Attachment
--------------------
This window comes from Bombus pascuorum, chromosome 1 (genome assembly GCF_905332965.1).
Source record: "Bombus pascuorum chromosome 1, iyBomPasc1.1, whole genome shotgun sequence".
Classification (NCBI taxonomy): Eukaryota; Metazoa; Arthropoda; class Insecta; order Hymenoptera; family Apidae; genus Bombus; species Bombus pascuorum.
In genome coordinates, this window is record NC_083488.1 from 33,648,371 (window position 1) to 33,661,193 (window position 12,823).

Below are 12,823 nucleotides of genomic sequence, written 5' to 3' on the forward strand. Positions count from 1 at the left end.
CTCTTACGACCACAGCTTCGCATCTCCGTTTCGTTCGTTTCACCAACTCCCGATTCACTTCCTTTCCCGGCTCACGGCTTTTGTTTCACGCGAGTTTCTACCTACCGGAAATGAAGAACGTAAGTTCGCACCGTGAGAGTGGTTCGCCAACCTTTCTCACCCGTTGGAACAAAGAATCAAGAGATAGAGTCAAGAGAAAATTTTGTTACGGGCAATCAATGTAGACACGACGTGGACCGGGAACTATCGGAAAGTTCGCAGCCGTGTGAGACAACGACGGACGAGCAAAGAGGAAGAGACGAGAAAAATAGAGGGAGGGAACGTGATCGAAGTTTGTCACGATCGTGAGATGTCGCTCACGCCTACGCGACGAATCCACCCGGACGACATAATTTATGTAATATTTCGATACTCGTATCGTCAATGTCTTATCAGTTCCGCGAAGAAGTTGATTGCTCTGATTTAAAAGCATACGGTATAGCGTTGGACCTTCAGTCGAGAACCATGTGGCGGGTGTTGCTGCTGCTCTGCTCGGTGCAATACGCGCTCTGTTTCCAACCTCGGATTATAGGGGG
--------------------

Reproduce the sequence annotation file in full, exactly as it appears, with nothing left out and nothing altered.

This window comes from Bombus pascuorum, chromosome 1 (genome assembly GCF_905332965.1).
Source record: "Bombus pascuorum chromosome 1, iyBomPasc1.1, whole genome shotgun sequence".
Classification (NCBI taxonomy): Eukaryota; Metazoa; Arthropoda; class Insecta; order Hymenoptera; family Apidae; genus Bombus; species Bombus pascuorum.
In genome coordinates, this window is record NC_083488.1 from 33,648,371 (window position 1) to 33,661,193 (window position 12,823).

Below are 12,823 nucleotides of genomic sequence, written 5' to 3' on the forward strand. Positions count from 1 at the left end.
CTCTTACGACCACAGCTTCGCATCTCCGTTTCGTTCGTTTCACCAACTCCCGATTCACTTCCTTTCCCGGCTCACGGCTTTTGTTTCACGCGAGTTTCTACCTACCGGAAATGAAGAACGTAAGTTCGCACCGTGAGAGTGGTTCGCCAACCTTTCTCACCCGTTGGAACAAAGAATCAAGAGATAGAGTCAAGAGAAAATTTTGTTACGGGCAATCAATGTAGACACGACGTGGACCGGGAACTATCGGAAAGTTCGCAGCCGTGTGAGACAACGACGGACGAGCAAAGAGGAAGAGACGAGAAAAATAGAGGGAGGGAACGTGATCGAAGTTTGTCACGATCGTGAGATGTCGCTCACGCCTACGCGACGAATCCACCCGGACGACATAATTTATGTAATATTTCGATACTCGTATCGTCAATGTCTTATCAGTTCCGCGAAGAAGTTGATTGCTCTGATTTAAAAGCATACGGTATAGCGTTGGACCTTCAGTCGAGAACCATGTGGCGGGTGTTGCTGCTGCTCTGCTCGGTGCAATACGCGCTCTGTTTCCAACCTCGGATTATAGGGGG